Virginia is currently at the top of his list, and it will take some considerable effort for another team to pass them.
5. L.J. Rose
Rose's main strengths come from his high basketball IQ and shooting ability.
He is lacking in the areas of speed and quickness, so he won't blow past defenders, but his size and intelligence help him to overcome this deficit and make him difficult to guard one-on-one.
His three-point range makes him a legitimate scoring threat, but he needs to improve his consistency shooting off the dribble.
Court vision is also a strength for Rose, as he has a knack for finding the open man on the court. He compensates for his lack of elite athleticism by being a very deliberate decision-maker, which can sometimes become a negative when it slows down the rhythm of the offense and gives defenders more time to read and react.
Rose is still considering a number of different schools, but with the recent commitment of Dominic Artis to UCLA, he appears to most likely be headed to Texas.
4. Kareem Canty
Canty is one of the more balanced point guards in this class.
Although he can put up points in bunches, he also makes a conscious effort to find his open teammates.
He is an excellent ball-handler who has no problem making plays off the dribble.
He is a great passer and utilizes this skill to his team's advantage while penetrating the defense or in transition to find the open man.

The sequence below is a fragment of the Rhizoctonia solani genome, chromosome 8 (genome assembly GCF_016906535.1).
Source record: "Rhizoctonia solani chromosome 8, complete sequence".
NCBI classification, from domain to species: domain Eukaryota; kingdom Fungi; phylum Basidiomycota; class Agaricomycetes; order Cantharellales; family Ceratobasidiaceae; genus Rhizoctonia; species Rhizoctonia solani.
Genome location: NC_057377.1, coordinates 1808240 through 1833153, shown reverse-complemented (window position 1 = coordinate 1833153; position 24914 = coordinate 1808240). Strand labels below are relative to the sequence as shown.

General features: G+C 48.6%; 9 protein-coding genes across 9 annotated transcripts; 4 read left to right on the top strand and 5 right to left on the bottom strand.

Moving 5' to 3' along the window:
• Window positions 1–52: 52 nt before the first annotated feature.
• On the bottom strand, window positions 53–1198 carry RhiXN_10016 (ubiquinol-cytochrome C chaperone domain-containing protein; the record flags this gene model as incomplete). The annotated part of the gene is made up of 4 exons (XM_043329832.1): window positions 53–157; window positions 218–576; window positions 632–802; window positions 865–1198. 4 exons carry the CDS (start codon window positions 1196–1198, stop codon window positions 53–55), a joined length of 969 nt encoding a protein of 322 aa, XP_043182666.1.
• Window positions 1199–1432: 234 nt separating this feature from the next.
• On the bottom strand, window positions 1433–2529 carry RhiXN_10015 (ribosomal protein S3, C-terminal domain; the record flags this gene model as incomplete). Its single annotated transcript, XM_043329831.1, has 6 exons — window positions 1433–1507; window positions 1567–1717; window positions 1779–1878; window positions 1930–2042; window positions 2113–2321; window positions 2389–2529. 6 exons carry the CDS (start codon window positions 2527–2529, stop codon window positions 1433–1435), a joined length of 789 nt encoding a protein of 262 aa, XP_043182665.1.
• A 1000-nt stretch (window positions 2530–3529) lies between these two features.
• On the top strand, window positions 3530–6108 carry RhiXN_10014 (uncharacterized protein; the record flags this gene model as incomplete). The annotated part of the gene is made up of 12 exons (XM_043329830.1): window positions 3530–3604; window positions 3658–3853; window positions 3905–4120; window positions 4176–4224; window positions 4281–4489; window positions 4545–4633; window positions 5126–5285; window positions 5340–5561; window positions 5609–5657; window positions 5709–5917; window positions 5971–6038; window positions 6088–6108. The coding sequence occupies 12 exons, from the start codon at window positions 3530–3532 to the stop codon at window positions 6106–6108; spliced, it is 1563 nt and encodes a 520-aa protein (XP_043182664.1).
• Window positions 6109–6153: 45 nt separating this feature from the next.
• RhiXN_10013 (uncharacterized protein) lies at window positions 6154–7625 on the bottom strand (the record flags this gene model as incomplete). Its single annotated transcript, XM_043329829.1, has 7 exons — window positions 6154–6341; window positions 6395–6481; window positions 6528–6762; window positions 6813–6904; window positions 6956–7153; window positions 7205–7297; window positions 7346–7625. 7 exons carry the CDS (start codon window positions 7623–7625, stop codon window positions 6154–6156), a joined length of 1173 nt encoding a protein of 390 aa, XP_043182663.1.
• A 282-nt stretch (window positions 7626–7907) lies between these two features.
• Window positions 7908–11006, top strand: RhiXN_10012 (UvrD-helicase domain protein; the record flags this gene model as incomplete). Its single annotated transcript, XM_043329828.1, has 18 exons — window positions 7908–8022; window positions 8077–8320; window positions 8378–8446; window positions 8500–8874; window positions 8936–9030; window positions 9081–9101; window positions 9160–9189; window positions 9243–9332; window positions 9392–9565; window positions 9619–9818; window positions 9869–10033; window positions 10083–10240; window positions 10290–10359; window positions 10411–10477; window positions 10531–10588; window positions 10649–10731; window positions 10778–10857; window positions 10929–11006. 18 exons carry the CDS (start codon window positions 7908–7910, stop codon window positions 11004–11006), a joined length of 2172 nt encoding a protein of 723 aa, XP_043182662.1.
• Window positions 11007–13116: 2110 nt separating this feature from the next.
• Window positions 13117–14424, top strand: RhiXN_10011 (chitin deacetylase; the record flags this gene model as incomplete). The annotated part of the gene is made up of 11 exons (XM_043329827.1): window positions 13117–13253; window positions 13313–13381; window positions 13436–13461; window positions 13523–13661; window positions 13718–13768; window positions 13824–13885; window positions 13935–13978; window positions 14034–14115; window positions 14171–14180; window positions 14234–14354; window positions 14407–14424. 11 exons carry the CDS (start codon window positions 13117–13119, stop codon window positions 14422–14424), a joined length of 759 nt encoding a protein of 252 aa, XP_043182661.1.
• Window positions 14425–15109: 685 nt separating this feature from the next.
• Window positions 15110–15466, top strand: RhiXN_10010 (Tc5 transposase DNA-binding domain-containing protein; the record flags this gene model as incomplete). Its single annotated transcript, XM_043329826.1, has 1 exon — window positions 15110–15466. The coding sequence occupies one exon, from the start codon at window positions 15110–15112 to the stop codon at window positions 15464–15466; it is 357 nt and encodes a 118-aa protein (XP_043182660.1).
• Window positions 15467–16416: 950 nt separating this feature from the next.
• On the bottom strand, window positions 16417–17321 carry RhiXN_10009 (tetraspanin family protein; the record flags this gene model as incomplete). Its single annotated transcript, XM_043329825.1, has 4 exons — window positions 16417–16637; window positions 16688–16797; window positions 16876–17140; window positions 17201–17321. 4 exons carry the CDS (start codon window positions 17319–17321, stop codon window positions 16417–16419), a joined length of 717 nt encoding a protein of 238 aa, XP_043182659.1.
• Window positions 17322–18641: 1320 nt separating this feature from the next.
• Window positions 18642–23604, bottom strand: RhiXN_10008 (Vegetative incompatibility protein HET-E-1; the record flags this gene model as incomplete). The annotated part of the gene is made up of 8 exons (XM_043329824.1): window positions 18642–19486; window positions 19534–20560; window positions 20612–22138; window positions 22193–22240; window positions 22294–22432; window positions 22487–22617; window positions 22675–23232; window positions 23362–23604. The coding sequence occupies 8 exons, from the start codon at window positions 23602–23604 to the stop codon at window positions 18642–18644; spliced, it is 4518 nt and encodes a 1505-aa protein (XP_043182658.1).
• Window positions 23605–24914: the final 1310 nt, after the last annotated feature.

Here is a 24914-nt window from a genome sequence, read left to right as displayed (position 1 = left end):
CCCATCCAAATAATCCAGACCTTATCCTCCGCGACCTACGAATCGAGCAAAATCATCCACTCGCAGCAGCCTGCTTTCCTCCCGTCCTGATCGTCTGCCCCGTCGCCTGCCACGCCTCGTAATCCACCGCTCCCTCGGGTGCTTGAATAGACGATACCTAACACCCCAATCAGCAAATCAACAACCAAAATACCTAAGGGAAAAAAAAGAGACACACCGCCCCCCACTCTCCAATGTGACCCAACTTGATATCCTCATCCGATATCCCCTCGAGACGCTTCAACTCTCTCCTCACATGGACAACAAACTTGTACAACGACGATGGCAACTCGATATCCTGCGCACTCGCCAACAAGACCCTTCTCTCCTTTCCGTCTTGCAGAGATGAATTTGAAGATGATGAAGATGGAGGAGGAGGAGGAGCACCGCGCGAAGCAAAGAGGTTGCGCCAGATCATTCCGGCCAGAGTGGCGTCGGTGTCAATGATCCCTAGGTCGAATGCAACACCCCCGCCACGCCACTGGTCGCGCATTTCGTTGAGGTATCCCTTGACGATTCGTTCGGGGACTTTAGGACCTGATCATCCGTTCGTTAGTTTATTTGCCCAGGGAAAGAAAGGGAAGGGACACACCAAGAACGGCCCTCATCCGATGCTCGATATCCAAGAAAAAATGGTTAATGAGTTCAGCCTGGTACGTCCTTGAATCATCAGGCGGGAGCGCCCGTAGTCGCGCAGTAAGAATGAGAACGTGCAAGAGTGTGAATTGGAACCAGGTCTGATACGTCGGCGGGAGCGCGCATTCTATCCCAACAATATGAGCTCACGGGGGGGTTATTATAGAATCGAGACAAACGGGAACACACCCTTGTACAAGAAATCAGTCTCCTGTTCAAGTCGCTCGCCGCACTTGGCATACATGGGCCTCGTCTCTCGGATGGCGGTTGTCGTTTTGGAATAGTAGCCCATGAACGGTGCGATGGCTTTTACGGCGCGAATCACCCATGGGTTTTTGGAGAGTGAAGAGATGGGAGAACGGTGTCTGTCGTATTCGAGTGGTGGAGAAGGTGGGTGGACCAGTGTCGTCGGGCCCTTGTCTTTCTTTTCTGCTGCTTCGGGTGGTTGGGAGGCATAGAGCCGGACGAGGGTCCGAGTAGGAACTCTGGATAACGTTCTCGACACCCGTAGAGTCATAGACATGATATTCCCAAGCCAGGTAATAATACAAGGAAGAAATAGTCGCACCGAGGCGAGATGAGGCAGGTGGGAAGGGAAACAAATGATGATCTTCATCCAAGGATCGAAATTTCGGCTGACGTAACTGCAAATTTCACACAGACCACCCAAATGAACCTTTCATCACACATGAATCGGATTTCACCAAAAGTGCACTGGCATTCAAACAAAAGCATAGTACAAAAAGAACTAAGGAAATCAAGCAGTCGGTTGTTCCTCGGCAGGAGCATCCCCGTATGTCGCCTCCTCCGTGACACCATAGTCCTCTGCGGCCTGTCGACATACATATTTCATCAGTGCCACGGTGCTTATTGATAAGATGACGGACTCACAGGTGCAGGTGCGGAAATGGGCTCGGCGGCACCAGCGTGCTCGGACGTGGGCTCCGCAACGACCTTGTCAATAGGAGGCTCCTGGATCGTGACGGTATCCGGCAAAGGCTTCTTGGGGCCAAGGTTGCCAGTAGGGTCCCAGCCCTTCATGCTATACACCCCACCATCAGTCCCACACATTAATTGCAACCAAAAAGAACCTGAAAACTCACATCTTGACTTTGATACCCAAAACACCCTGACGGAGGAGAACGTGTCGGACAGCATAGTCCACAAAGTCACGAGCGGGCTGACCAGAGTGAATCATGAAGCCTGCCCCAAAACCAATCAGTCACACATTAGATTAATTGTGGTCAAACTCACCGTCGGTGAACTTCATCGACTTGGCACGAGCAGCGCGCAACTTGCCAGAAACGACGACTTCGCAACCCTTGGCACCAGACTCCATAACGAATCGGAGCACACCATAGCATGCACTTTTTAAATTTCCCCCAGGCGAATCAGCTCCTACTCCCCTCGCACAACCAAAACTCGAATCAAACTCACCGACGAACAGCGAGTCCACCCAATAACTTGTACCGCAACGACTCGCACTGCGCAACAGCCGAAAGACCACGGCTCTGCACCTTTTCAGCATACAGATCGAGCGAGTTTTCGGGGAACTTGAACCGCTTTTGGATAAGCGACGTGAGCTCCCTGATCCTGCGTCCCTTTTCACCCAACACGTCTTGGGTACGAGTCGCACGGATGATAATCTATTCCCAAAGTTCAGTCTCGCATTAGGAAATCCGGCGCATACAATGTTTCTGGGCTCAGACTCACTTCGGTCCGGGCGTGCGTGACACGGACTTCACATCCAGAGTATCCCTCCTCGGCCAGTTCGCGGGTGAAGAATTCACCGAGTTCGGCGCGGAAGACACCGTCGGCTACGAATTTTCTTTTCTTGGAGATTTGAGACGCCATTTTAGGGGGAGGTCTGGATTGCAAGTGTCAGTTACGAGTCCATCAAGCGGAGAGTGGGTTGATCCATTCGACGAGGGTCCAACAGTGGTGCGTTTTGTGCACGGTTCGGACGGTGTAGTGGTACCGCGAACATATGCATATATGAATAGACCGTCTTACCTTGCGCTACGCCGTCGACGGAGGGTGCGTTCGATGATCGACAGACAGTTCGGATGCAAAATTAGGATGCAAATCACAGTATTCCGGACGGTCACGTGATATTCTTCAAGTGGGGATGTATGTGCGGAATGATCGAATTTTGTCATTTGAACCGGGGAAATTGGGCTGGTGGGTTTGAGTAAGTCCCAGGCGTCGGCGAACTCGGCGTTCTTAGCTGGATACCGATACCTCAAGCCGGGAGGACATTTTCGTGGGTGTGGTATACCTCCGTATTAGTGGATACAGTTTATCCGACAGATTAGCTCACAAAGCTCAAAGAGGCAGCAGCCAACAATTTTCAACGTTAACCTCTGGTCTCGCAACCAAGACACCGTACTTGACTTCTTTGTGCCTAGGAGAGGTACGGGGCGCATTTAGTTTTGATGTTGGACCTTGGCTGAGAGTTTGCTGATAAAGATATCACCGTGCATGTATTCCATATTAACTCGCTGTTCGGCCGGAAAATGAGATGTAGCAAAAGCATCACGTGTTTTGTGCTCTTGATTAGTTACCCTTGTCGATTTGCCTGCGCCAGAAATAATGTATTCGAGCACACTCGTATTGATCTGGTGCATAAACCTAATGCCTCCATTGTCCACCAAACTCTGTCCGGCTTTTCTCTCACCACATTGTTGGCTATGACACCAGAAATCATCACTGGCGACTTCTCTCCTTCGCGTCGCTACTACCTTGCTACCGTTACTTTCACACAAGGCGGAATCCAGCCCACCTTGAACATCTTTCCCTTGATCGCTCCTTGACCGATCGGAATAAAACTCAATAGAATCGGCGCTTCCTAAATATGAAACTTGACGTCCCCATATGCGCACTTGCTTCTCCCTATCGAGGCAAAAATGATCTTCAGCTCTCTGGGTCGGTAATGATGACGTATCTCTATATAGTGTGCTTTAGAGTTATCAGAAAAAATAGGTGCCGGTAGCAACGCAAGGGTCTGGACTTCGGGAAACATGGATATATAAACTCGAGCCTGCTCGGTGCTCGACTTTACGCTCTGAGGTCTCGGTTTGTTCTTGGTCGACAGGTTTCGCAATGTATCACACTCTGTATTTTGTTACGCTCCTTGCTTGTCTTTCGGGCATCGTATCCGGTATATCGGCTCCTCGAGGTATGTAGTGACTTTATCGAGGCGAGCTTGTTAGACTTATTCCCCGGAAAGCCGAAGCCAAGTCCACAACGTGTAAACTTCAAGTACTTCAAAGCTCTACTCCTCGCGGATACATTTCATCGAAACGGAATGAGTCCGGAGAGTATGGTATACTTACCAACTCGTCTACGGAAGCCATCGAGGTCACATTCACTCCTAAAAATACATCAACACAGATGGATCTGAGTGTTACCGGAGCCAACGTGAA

Canty is highly competitive, which is a valuable asset, but it can also cause him to take questionable shots or try to force passes.
Most of the weaknesses in his game are in the mental department, which means that they should be amended with some coaching and hard work.
With a few minor improvements, he has the potential to develop into one of the best collegiate lead guards in the nation.
Canty stated earlier this month that his recruitment was still wide open. Among the schools recruiting him are Washington, Baylor, Miami, Seton Hall, Xavier, Illinois and Oklahoma.
3. D'Vauntes Smith-Rivera
Smith-Rivera's main strength comes from his versatility.
He can score from inside or out, as he possesses a soft jump shot and the size and strength to dominate his defender down low.
He is neither an elite athlete nor a high-flyer, but he is deceptively quick and can usually find a way to get around his defender.
Smith-Rivera is arguably the best rebounding point guard in the class.
His strength and attitude allow him to scrap inside for loose balls. His passing ability allows him to be a big-assist guy.